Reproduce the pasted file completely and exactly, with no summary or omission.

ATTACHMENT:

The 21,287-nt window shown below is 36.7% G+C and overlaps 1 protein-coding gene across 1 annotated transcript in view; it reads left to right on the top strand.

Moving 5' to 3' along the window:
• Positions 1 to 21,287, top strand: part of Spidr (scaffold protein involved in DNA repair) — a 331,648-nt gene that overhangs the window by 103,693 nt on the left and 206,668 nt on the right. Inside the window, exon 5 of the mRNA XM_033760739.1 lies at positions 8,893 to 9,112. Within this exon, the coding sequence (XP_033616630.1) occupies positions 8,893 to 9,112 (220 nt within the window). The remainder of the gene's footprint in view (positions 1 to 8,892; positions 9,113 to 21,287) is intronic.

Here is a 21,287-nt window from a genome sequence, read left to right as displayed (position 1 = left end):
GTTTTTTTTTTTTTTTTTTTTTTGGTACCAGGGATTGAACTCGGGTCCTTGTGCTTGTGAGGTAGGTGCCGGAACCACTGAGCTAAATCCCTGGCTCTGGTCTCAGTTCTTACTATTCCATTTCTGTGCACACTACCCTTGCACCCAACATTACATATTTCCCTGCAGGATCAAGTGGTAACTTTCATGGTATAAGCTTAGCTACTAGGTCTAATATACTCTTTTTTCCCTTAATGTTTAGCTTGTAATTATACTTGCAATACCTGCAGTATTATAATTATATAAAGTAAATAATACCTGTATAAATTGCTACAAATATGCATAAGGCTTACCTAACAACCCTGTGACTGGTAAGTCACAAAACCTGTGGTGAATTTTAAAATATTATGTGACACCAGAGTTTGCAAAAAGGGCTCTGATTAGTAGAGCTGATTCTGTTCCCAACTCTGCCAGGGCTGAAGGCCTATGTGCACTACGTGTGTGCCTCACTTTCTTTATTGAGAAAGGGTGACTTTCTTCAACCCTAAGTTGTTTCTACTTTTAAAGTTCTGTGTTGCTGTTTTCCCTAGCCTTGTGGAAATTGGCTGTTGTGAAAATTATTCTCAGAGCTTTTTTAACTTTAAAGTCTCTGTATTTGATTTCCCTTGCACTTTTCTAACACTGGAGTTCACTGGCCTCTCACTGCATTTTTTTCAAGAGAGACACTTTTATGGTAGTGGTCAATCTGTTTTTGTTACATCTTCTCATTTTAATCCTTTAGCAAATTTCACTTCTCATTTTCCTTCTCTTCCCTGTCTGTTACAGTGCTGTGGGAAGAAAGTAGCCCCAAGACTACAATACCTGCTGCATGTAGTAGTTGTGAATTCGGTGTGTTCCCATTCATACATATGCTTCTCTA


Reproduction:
The 21,287-nt window shown below is 36.7% G+C and overlaps 1 protein-coding gene across 1 annotated transcript in view; it reads left to right on the top strand.

Moving 5' to 3' along the window:
• Positions 1 to 21,287, top strand: part of Spidr (scaffold protein involved in DNA repair) — a 331,648-nt gene that overhangs the window by 103,693 nt on the left and 206,668 nt on the right. Inside the window, exon 5 of the mRNA XM_033760739.1 lies at positions 8,893 to 9,112. Within this exon, the coding sequence (XP_033616630.1) occupies positions 8,893 to 9,112 (220 nt within the window). The remainder of the gene's footprint in view (positions 1 to 8,892; positions 9,113 to 21,287) is intronic.

Here is a 21,287-nt window from a genome sequence, read left to right as displayed (position 1 = left end):
GTTTTTTTTTTTTTTTTTTTTTTGGTACCAGGGATTGAACTCGGGTCCTTGTGCTTGTGAGGTAGGTGCCGGAACCACTGAGCTAAATCCCTGGCTCTGGTCTCAGTTCTTACTATTCCATTTCTGTGCACACTACCCTTGCACCCAACATTACATATTTCCCTGCAGGATCAAGTGGTAACTTTCATGGTATAAGCTTAGCTACTAGGTCTAATATACTCTTTTTTCCCTTAATGTTTAGCTTGTAATTATACTTGCAATACCTGCAGTATTATAATTATATAAAGTAAATAATACCTGTATAAATTGCTACAAATATGCATAAGGCTTACCTAACAACCCTGTGACTGGTAAGTCACAAAACCTGTGGTGAATTTTAAAATATTATGTGACACCAGAGTTTGCAAAAAGGGCTCTGATTAGTAGAGCTGATTCTGTTCCCAACTCTGCCAGGGCTGAAGGCCTATGTGCACTACGTGTGTGCCTCACTTTCTTTATTGAGAAAGGGTGACTTTCTTCAACCCTAAGTTGTTTCTACTTTTAAAGTTCTGTGTTGCTGTTTTCCCTAGCCTTGTGGAAATTGGCTGTTGTGAAAATTATTCTCAGAGCTTTTTTAACTTTAAAGTCTCTGTATTTGATTTCCCTTGCACTTTTCTAACACTGGAGTTCACTGGCCTCTCACTGCATTTTTTTCAAGAGAGACACTTTTATGGTAGTGGTCAATCTGTTTTTGTTACATCTTCTCATTTTAATCCTTTAGCAAATTTCACTTCTCATTTTCCTTCTCTTCCCTGTCTGTTACAGTGCTGTGGGAAGAAAGTAGCCCCAAGACTACAATACCTGCTGCATGTAGTAGTTGTGAATTCGGTGTGTTCCCATTCATACATATGCTTCTCTA